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Exhibit offers glimpse behind Christo's whimsical walls

PORTLAND, Maine -- It was a warm June evening in 1962 when a truck squeaked to a stop and men began heaving empty oil drums down to a scrawny fellow below, the artist Christo. He and the men laid the drums across the width of Rue Visconti, the narrowest street in Paris, and began piling them up row upon row, blocking traffic and attracting a curious crowd.

A policeman arrived and ordered them to stop, but Christo's soon-to-be-wife, Jeanne-Claude, dressed to the nines in a Christian Dior evening gown, stalled him by insisting on speaking to a higher-ranking official. The men continued stacking.

The couple had tried unsuccessfully for months to get permission, so they just went ahead and took the street. A half-hour later, the wall of barrels stood 14 feet high. More officers arrived, including a police chief. After various stalling tactics, Jeanne-Claude finally played on family connections that won them testy permission to keep the wall -- which they dubbed the ''Iron Curtain" -- up until 1 a.m. and no later.

Forty years hence, what does such a stunt still hold for us?

''Christo and Jeanne-Claude: The Würth Museum Collection," at the Portland Museum of Art in Maine, begins to reveal an answer. The exhibit, which runs through Dec. 31, imports from the German museum 80 sketches, sculptures, and photographs. Spanning five decades, they range from early wrapped oil cans and road signs to drawings related to ''The Gates," in which several thousand arches hung with orange curtains were spread over the paths of New York's Central Park for two weeks last February.

Christo Javacheff studied art in his native Bulgaria, where assignments included painting Lenin and Stalin on factory walls and advising farmers along the Orient Express railway on how to artfully arrange their machines and materials (even wrapping hay) to impress Western passengers. In 1957, the then-21-year-old artist fled the communist country for Austria and later Paris. There, a portrait commission introduced him to the debutante Jeanne-Claude. Before long, the two became lovers and coconspirators, dreaming up and puzzling out the logistics of their signature grand constructions.

In 2002, when they spoke at Montserrat College of Art in Beverly, their public persona was a sort of art-world comedy duo: she a cunning wisecracker, he a bumbling straight man. Beginning in Paris and continuing after the couple settled in New York City in 1964, their art reveals an obsession with the metaphorical Iron Curtain that isolated the communist East of Christo's youth from the capitalist West, where he made his name.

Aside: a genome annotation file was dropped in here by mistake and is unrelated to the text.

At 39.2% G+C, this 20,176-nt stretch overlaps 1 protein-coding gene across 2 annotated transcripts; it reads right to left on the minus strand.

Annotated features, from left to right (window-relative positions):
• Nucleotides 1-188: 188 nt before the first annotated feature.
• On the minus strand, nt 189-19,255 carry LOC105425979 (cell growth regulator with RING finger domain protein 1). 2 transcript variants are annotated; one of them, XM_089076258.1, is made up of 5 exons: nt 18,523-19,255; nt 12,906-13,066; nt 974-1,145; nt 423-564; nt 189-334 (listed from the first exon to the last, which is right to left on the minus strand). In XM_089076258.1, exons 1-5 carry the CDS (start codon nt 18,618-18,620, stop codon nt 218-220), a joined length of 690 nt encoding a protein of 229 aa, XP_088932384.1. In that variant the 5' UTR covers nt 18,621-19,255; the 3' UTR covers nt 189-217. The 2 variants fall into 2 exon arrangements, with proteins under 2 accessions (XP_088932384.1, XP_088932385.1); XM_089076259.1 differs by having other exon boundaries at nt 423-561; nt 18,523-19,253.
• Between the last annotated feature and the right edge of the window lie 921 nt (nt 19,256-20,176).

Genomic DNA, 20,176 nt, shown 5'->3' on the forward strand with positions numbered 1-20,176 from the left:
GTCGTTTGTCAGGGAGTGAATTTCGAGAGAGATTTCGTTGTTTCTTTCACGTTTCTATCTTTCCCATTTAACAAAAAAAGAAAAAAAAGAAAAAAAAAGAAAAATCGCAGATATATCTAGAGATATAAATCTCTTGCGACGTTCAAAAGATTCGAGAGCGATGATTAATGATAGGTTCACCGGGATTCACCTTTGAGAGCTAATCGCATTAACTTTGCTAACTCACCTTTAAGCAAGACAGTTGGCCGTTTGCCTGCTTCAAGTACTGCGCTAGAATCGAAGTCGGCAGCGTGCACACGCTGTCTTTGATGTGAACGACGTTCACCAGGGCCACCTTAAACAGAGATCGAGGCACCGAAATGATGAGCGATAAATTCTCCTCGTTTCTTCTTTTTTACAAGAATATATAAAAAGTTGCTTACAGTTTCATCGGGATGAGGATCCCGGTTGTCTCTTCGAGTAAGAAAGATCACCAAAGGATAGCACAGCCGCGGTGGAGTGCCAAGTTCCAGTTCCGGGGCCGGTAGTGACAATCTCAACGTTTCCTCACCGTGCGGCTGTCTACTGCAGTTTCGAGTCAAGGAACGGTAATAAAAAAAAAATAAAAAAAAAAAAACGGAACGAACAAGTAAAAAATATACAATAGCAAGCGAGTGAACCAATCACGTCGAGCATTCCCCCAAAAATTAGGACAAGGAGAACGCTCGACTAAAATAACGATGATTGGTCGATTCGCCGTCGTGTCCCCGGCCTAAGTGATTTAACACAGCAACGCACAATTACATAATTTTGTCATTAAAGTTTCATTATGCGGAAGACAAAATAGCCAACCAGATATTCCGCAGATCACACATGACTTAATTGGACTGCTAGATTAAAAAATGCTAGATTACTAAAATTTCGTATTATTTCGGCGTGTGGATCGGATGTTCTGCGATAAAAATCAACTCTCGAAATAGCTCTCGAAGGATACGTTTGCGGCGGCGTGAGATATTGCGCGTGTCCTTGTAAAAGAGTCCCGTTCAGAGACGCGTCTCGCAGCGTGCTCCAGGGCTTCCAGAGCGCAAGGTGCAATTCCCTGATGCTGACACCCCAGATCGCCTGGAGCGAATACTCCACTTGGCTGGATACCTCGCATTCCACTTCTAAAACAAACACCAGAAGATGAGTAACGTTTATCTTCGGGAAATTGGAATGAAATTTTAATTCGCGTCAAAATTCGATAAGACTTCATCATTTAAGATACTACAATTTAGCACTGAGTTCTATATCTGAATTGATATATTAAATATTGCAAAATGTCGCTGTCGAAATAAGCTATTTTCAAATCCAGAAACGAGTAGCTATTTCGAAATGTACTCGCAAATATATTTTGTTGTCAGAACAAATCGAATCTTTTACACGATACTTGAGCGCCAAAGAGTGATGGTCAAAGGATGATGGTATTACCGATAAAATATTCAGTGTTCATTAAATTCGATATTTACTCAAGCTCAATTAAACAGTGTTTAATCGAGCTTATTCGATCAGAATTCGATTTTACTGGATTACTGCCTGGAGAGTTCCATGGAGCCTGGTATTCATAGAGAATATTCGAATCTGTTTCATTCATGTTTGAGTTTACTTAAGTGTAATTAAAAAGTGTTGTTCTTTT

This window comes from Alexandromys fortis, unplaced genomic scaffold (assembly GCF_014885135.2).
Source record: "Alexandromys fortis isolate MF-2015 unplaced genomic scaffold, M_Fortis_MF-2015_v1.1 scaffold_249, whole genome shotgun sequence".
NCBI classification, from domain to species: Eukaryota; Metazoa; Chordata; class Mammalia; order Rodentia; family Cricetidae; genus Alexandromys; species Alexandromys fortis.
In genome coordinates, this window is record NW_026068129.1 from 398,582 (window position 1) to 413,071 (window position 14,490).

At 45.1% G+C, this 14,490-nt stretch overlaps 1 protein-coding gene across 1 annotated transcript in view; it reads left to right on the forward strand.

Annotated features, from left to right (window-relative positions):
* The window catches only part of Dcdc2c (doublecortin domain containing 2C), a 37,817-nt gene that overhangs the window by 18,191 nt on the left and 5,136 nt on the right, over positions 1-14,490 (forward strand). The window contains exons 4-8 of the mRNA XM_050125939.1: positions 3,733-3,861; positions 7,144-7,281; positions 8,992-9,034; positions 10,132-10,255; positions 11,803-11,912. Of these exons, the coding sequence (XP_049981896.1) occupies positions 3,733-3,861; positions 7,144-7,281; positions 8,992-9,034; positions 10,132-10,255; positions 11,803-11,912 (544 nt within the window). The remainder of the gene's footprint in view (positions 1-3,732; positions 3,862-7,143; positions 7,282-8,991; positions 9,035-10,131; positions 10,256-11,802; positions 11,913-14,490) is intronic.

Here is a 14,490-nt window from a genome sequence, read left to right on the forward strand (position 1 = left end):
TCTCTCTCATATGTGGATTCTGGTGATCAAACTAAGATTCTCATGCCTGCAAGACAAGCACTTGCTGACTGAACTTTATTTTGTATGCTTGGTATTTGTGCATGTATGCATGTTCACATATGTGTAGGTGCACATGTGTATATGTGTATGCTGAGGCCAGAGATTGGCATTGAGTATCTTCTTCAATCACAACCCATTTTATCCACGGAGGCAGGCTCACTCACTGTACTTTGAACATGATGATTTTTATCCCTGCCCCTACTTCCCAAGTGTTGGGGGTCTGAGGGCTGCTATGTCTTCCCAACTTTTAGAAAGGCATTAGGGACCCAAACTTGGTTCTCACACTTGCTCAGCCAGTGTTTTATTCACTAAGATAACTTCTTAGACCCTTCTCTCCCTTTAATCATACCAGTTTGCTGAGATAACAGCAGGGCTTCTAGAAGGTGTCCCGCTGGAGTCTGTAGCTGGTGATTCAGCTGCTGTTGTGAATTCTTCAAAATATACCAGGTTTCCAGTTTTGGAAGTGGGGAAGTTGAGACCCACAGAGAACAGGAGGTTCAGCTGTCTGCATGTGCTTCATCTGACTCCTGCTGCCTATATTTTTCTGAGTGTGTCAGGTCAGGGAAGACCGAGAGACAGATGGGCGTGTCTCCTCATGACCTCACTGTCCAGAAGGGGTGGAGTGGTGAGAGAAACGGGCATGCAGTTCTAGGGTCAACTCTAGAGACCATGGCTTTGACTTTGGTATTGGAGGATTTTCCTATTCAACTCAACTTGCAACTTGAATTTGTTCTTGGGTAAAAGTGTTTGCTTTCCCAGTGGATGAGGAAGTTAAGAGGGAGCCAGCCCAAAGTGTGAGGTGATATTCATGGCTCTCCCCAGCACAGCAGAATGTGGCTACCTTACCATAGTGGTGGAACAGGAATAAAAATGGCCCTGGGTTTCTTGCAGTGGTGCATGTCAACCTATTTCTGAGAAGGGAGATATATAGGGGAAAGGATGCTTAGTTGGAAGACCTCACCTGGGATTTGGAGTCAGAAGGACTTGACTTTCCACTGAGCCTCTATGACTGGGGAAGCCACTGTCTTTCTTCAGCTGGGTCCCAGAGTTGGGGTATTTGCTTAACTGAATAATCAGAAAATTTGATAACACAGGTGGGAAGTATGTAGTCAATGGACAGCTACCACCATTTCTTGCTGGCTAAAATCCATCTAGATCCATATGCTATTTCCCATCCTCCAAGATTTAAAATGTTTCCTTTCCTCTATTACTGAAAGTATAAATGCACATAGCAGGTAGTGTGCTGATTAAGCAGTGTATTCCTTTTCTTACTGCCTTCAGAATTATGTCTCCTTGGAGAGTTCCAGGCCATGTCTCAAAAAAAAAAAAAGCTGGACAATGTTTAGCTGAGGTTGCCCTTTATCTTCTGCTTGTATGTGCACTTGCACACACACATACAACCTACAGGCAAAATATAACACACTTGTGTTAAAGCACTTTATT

On the one hand, they seem to have sought to heal this wound by poetically mimicking and transforming the symbols of the separation. One example is ''Running Fence," a curtain that ran across 25 miles of California ranchland for two weeks in 1976. Originally conceived to stand alongside the Berlin Wall, instead it was built to the same length in the middle of nowhere -- a ghostly echo, fluttering in the breeze, parodying the concrete German edifice.

On the other hand, Christo and Jeanne-Claude clearly resist yoking art to edifying purposes. Behind the Iron Curtain, art was often designed to celebrate the state or advance its goals; monuments testified to the state's power and permanence.

In contrast, Christo and Jeanne-Claude have created what they called ''absolutely unnecessary" art, delicate and impermanent, driven by their whims. With pieces such as ''The Umbrellas," which speckled giant umbrellas across California hills and Japanese river valleys in 1991, and ''The Gates," they've pursued the freedom of tomfoolery, making art as temporary as carnivals and evoking a similar sense of shared joyful breaks from the daily grind.

Their masterpiece was wrapping the Reichstag, the old German parliament building in Berlin, in silver fabric for two weeks in June 1995. Planning and negotiations began in 1971 for the project -- represented here in preparatory drawings (the couple sells such drawings to finance projects), a large model, and a photograph of the final work.

Christo has said that he was inspired as much by the idea of transforming the historic building as by a desire to push the great Eastern and Western powers still occupying postwar Germany into discussion. Because the building was located on land that crossed the East-West divide, the project required permission from both sides.

In his dramatic drawings, we see Christo, by the force of his vision, willing the work into the world. As luck would have it, the plan would not come to fruition until Germany was reunited. In that moment, the final project suggested a shrouding of the country's past as well as a cocoon promising new life.

In the Portland exhibit, such monumental works are physically absent but spectrally present. Time, cost, and the artists' previous commitments prevented them from erecting something locally, according to a museum official. But this gap also points out how the couple's work is ultimately about memories. It speaks to how we treasure ephemeral things -- the colors of autumn afternoons, a Red Sox World Series win, loved ones lost.

Forty years after Christo and Jeanne-Claude's ''Iron Curtain" stood for a few hours, and 16 years since the Berlin Wall it mimicked fell, their work still asks us to reconsider our world, our seemingly intractable divisions, and how permanent they really are.

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